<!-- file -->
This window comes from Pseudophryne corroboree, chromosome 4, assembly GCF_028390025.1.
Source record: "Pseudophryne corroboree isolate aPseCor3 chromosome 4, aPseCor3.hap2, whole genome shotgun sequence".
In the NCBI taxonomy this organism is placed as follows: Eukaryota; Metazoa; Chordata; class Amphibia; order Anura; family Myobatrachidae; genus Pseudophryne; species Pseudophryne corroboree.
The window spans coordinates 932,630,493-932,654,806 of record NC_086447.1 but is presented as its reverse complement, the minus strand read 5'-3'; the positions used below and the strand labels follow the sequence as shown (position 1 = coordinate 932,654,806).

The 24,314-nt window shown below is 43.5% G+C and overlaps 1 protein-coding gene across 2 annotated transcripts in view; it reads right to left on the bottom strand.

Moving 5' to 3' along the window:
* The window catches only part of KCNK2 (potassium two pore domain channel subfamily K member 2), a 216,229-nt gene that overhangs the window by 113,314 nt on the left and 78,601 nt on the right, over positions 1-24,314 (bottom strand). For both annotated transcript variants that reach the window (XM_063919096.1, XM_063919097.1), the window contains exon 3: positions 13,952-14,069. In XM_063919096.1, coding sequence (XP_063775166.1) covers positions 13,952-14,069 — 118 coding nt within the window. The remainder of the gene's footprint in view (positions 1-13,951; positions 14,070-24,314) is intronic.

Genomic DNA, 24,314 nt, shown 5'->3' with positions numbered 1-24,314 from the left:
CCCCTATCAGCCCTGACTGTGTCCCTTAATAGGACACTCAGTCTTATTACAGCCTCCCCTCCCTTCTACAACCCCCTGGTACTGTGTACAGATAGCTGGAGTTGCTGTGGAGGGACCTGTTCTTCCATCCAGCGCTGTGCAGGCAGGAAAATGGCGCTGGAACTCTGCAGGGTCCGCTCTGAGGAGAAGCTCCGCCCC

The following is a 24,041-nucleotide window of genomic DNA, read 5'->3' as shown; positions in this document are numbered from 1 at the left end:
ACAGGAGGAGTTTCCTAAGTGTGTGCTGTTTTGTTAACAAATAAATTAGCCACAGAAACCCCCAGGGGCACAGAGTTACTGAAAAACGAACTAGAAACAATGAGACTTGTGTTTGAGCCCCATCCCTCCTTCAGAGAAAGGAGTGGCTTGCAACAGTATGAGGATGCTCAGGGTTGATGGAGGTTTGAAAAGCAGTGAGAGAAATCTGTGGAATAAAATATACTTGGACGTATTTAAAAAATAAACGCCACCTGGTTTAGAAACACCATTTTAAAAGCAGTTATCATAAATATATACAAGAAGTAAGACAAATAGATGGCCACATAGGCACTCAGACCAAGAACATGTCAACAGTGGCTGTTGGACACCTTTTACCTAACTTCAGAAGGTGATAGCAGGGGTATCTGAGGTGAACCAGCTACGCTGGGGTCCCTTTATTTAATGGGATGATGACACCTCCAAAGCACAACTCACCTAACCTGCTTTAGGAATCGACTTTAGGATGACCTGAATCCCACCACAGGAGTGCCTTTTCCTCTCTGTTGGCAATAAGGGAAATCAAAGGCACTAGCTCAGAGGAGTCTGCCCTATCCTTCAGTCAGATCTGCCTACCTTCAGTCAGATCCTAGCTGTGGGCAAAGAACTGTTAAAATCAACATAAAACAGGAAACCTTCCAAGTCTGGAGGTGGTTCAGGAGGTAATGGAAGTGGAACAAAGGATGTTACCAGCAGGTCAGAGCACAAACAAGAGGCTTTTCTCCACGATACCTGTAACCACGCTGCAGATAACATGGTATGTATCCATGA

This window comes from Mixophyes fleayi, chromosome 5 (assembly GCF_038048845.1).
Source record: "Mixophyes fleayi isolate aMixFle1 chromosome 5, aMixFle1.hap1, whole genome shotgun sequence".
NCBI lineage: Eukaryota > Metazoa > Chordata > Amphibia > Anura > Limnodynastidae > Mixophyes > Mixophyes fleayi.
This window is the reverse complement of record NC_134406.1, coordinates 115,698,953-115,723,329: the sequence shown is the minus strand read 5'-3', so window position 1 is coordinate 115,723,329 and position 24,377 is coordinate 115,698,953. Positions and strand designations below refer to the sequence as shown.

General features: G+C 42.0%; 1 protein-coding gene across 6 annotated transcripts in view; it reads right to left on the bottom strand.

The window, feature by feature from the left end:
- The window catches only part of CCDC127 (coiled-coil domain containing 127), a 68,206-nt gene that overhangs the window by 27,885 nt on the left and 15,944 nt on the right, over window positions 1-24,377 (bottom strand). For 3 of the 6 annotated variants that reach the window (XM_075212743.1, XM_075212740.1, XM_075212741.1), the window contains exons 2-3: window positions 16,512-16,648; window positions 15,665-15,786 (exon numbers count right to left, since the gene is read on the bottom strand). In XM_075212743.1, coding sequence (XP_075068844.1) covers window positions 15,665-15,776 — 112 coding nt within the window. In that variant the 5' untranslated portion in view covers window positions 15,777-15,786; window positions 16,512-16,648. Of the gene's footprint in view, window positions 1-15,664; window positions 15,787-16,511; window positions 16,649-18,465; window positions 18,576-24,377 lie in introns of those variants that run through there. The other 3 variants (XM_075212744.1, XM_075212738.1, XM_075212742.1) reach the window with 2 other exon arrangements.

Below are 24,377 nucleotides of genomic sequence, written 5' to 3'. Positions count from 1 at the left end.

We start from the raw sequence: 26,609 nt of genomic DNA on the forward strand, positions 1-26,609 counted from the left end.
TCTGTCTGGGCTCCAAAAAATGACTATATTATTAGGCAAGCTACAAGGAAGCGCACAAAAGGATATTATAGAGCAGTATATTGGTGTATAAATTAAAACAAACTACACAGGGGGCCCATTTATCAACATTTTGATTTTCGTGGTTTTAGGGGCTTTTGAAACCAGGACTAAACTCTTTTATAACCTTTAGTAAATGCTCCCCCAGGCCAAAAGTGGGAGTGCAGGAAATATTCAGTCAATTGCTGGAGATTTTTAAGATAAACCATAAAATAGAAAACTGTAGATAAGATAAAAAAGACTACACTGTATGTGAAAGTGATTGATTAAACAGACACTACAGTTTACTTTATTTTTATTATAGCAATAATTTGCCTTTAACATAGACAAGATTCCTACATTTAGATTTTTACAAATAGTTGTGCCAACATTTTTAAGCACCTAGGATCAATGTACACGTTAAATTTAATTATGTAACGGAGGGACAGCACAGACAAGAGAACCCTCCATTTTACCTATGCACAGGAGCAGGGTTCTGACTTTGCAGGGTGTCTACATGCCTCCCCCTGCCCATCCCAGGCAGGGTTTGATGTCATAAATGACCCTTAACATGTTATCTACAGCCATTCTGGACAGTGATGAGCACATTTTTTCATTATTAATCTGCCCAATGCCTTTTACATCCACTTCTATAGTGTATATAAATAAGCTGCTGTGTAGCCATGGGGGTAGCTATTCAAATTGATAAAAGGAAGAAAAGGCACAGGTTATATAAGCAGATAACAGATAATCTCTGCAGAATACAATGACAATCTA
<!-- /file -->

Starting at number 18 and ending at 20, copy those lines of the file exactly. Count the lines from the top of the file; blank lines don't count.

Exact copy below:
- The window catches only part of CCDC127 (coiled-coil domain containing 127), a 68,206-nt gene that overhangs the window by 27,885 nt on the left and 15,944 nt on the right, over window positions 1-24,377 (bottom strand). For 3 of the 6 annotated variants that reach the window (XM_075212743.1, XM_075212740.1, XM_075212741.1), the window contains exons 2-3: window positions 16,512-16,648; window positions 15,665-15,786 (exon numbers count right to left, since the gene is read on the bottom strand). In XM_075212743.1, coding sequence (XP_075068844.1) covers window positions 15,665-15,776 — 112 coding nt within the window. In that variant the 5' untranslated portion in view covers window positions 15,777-15,786; window positions 16,512-16,648. Of the gene's footprint in view, window positions 1-15,664; window positions 15,787-16,511; window positions 16,649-18,465; window positions 18,576-24,377 lie in introns of those variants that run through there. The other 3 variants (XM_075212744.1, XM_075212738.1, XM_075212742.1) reach the window with 2 other exon arrangements.

Below are 24,377 nucleotides of genomic sequence, written 5' to 3'. Positions count from 1 at the left end.

We start from the raw sequence: 26,609 nt of genomic DNA on the forward strand, positions 1-26,609 counted from the left end.